Churches have responded to features of the UK Budget announced on 22 November 2017, including changes to Universal Credit, initiatives for housing and rough sleeping, and funding for the NHS.
Church of England
‘The Chancellor’s Budget has gone some way to deal with the immediate problems facing our economy, housing and NHS, but it could have gone much further to help the many at the sharp end struggling to get by’, commented the Bishop of Birmingham, Rt. Revd David Urquhart.
‘Across the country churches support and are in touch with those who experience poverty or financial difficulty as a result of low pay, illness, or debt… But whilst the Chancellor has limited room for manoeuvre, there is more that could have been done to alleviate the situation of those who are struggling to manage. Deficit reduction is important, but should be achieved in ways that promote fairness, generosity, and sustainability.
‘The target for reducing rough sleeping is right, and I welcome the investment in pilots in my own region of the West Midlands. Help for first time buyers is also very welcome, as is the extra investment to increase housing supply and the removal of unnecessary barriers to housing development. But they need to be matched with attention to other policies that might drive a rise in homelessness. More can be done to improve access to genuinely affordable housing for families on low incomes, not only through investment in social housing, but going further than the Chancellor announced to help those on low incomes in private rented housing.
‘The reduction in the waiting time and other changes to Universal Credit are welcome and will help to reduce the financial strain on new claimants… Looking ahead, existing pre-planned cuts to the work allowance will still push many low income working families into poverty. This is why so many had called for these cuts to be reversed in today’s Budget and it is disappointing that the Chancellor has not acted’.
You can read the whole of the Bishop of Birmingham’s response to the UK Budget on the Church of England website.
Joint Public Issues Team (JPIT)
Wednesday’s budget is likely to improve the ‘often awful’ first weeks of a Universal Credit claim, said JPIT, but rather than address the core flaws in the benefit’s design, they patch it over.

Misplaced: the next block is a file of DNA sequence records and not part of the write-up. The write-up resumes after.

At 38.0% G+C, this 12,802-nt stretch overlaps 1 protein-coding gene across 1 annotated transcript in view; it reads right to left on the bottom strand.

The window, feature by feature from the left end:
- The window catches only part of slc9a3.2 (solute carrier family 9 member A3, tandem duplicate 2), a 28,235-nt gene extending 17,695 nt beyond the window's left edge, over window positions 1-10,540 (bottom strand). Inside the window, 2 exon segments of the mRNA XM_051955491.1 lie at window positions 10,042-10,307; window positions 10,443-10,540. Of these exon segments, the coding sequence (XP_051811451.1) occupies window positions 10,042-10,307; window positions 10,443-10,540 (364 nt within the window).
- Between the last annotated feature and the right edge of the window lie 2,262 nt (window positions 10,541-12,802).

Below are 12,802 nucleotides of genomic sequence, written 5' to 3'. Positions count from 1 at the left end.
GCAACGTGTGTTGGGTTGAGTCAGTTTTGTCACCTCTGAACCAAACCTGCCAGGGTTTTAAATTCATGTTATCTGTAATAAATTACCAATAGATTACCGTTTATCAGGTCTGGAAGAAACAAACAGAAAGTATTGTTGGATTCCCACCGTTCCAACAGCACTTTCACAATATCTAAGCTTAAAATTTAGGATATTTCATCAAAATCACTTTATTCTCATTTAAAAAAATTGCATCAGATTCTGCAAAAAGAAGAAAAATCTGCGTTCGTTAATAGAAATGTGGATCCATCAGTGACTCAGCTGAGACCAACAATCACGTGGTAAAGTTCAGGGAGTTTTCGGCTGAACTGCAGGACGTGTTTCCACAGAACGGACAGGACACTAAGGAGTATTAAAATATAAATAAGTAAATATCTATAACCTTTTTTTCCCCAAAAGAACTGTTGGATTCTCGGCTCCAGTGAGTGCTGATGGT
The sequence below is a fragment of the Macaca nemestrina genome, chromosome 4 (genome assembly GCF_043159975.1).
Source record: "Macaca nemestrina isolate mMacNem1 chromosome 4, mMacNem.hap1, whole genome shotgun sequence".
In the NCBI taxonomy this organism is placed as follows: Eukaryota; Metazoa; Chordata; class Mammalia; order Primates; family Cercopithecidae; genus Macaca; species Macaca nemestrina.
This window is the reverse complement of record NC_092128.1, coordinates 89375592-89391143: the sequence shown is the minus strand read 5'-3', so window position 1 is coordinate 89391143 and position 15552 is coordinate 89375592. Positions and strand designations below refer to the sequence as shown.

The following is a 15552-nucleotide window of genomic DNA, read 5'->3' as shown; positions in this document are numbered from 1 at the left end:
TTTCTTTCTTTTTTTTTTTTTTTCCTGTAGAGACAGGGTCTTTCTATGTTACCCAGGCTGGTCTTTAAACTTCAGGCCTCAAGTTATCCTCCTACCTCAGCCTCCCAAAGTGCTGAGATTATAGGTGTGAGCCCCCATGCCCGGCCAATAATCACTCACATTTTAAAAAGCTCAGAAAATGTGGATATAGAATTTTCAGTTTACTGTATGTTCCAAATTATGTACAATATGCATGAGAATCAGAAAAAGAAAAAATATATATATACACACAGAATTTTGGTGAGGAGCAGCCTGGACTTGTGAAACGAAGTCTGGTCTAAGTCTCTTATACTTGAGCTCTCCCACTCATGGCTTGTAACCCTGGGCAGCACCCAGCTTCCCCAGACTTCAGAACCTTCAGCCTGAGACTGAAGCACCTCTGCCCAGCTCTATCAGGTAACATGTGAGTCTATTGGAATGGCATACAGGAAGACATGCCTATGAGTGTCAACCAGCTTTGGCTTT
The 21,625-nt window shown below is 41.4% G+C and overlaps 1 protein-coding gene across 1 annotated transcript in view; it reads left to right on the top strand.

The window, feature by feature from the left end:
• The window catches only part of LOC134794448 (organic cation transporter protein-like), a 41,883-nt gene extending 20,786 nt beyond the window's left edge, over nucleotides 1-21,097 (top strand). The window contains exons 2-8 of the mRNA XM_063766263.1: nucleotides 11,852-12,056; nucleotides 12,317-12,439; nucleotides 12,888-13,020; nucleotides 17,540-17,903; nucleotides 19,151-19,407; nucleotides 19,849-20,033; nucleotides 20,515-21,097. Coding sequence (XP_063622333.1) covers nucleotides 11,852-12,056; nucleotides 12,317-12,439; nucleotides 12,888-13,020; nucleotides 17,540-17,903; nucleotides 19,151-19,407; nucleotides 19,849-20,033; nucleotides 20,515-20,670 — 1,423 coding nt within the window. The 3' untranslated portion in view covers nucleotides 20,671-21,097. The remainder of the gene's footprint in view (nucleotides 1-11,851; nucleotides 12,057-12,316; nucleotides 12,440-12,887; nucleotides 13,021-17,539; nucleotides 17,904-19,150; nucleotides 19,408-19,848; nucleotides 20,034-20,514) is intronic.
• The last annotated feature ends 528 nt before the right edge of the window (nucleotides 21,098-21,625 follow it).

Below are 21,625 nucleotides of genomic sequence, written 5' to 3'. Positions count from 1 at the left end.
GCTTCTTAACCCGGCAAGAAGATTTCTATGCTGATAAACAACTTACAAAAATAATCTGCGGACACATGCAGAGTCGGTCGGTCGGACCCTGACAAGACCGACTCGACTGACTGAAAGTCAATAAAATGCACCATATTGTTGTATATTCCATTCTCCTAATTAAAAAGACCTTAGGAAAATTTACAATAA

While JPIT welcomed the removal of the seven day wait before an application is processed, it said this still leaves 5 weeks between the application and receiving a payment which the government is proposing to solve by lending families 4 weeks benefit and taking repayments over the following year.
‘The five-week wait is therefore effectively converted into a one-week wait and a large debt. The repayments of the debt will amount to 8% of the monthly UC payment for 12 months’, commented JPIT, ‘the Government’s solution to the design problems within Universal Credit means that already inadequate payments will be reduced by 8% for a year’.
Read the full response to the UK Budget from the Joint Public Issues Team on the JPIT website.
JPIT covers public issues for the Baptist Union, Methodist Church, United Reformed Church and Church of Scotland.
The Salvation Army has welcomed the changes to Universal Credit but is urging the UK Government to scrap the ‘unworkable model for “short term”supported housing funding’.
‘The Salvation Army welcomes the Government’s recognition of the need for consistent, comprehensive dialogue with a range of stakeholders from across Government and the homelessness sector with the introduction of its Homelessness Reduction Taskforce’, said a spokesperson.
However, the church is concerned by the Government’s proposal for the future funding of short term supported housing:
‘Rather than offering a solid platform for providers to continue investing in their residents and services, the new proposal sees all funding for “short-term” supported housing being devolved to hard-pressed local authorities, with the funding also completely discretionary – meaning there are no guarantees that residents in supported housing will receive this funding. This exposes vulnerable residents and providers to significant levels of financial uncertainty.’
Read the full statement by the Salvation Army on the UK Budget on the Salvation Army website.